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To Be Or Not To Be a SAHM

This post is addressed to all young working mothers. Both my daughters have gone back to work after staying home for 6 months on maternity leave. Of course, the leave was only for 3 months but they both took another 3 months without pay simply because they wanted to nurse their babies exclusively. They were also fortunate enough to have the option of not working for the additional three months, something which all working mothers don’t have.

Technically speaking, the Government of India expects all infants to be exclusively breast fed for at least 6 months but yet only mandates 3 months of maternity leave. (Shockingly, there are also some organizations which don’t sanction any maternity leave and expect the mother to resign from her job when she delivers). However, if the Government expects exclusive breastfeeding for 6 months to ensure a healthier population, doesn’t it make more sense then, to mandate a 6 month maternity leave? After all, most mothers who are working hardly have the luxury of competent help who can thaw out frozen milk packets (assuming they do have the freezers to freeze the milk and uninterrupted electric supply to keep those freezers running!) and ensure that the infant does not have to resort to formula. But that is grist for another mill, so let me concentrate on the dilemma of a working mother.

It is very hard to leave a newborn baby behind, even though at the end of six months you are quite ‘fed up’ with just staying at home and changing nappies and living from feed to feed. Most working mothers are simply dying to get back to work and re-kindle those grey cells that are literally pickling in baby poo. But the maternal instinct is often stronger than the pull of the mind and those mothers who have the luxury of working on their terms (in other words who are not compelled financially to take up a job), are often tempted to chuck it all and continue the life of a stay-at-home mom (SAHM) and enjoy years and years of coochie-cooing and warm, wet baby kisses.

However, I tell these mums, DON’T MAKE THE MISTAKE OF CHUCKING IT ALL.

Yes, these words are strange indeed for a stay-at-home mom who consciously wanted to be a stay-at-home mom. My decision to be a SAHM was driven by the fact that I was the child of a working mother. Seeing my mother juggle home and career made me vow never to be on such a tightrope when I grew up.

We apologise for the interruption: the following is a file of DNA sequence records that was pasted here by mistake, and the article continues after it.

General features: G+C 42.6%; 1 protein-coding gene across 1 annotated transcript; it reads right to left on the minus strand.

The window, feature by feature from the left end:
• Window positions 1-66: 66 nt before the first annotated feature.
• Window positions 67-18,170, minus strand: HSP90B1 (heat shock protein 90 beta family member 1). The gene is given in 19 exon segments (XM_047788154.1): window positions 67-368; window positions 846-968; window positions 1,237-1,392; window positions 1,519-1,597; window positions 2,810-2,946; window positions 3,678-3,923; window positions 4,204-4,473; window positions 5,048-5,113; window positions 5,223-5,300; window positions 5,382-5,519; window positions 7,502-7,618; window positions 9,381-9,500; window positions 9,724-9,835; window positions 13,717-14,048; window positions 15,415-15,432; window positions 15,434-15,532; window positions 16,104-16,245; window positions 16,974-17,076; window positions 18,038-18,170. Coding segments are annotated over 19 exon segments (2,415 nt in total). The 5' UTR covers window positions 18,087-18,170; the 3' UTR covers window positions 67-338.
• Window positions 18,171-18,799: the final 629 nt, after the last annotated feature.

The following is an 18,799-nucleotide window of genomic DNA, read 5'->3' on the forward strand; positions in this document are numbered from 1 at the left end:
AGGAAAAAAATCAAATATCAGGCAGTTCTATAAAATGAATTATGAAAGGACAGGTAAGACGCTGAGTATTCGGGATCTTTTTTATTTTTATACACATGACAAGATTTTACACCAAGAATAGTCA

So what has changed?

Times have changed. SAHMs are no longer the norm but the exception. And in my opinion a working mother is better than a SAHM especially if she is professionally qualified. Tempting as it is to stay at home when you are an empty nester or even before that, when you see less competent colleagues make waves in your profession, you are bound to feel some amount of regret or even resentment.

This apart, women today are in the workforce not only by choice but also by law. Government jobs have mandated quotas for women to ensure that they are part of the work force. Isn’t it then, mandatory for women who have such jobs to go back to work? Imagine all the men you have displaced simply because you have the right to their job!

I know this argument will not find favour among feminists who have fought hard for women’s right to work alongside men and who will argue that despite working like a man, women still have to come home and work like women but the point is, that if you as a woman, have taken the trouble and effort and perhaps the financial burden too of educating yourself to be on par with a man, isn’t it your bounden duty to go back to the work force? All those female graduates in medicine, law, business and other fields have actually taken away the seat of a male graduate who would otherwise have worked at the job and supported his family.

So, all you young mothers who are in two minds as to resume the job or not, I urge you to ponder deeply about your decision. Of course you may say that you will join up after baby goes to school but will you really? It is equally difficult re-joining after a break so if you want to work at all, just chuck away the diaper, grab your tote and GO.

As a mother of two thirty-year old daughters and a grandmother of two, Sunita Rajwade has been there and done that. A hands on mom, she has seen two girls grow successfully through babyhood, toddler hood, adolescence and adulthood; solving their maths problems and contributing to their angst of growing up with a mom “who doesn’t understand”. But now as a grandmother, she’s being appreciated for her “wisdom” and “understanding” and would like to share her experiences of this wonderful journey from motherhood to grand-motherhood.